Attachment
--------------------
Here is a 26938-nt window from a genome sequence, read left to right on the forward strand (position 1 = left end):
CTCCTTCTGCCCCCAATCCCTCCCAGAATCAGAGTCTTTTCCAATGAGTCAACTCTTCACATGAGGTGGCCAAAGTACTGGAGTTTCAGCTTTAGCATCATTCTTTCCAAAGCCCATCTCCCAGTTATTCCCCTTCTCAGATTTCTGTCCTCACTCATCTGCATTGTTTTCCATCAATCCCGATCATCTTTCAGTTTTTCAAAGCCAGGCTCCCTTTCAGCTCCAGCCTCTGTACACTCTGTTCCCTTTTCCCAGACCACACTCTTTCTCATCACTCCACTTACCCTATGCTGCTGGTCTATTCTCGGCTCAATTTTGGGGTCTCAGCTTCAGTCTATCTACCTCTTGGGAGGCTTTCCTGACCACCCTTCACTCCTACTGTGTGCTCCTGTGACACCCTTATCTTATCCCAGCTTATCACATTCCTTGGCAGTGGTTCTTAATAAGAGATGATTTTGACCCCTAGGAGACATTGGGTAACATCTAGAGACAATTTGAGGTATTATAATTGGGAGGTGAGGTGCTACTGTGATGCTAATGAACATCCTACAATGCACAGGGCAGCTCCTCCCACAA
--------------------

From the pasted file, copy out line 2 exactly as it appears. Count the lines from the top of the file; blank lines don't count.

CTCCTTCTGCCCCCAATCCCTCCCAGAATCAGAGTCTTTTCCAATGAGTCAACTCTTCACATGAGGTGGCCAAAGTACTGGAGTTTCAGCTTTAGCATCATTCTTTCCAAAGCCCATCTCCCAGTTATTCCCCTTCTCAGATTTCTGTCCTCACTCATCTGCATTGTTTTCCATCAATCCCGATCATCTTTCAGTTTTTCAAAGCCAGGCTCCCTTTCAGCTCCAGCCTCTGTACACTCTGTTCCCTTTTCCCAGACCACACTCTTTCTCATCACTCCACTTACCCTATGCTGCTGGTCTATTCTCGGCTCAATTTTGGGGTCTCAGCTTCAGTCTATCTACCTCTTGGGAGGCTTTCCTGACCACCCTTCACTCCTACTGTGTGCTCCTGTGACACCCTTATCTTATCCCAGCTTATCACATTCCTTGGCAGTGGTTCTTAATAAGAGATGATTTTGACCCCTAGGAGACATTGGGTAACATCTAGAGACAATTTGAGGTATTATAATTGGGAGGTGAGGTGCTACTGTGATGCTAATGAACATCCTACAATGCACAGGGCAGCTCCTCCCACAA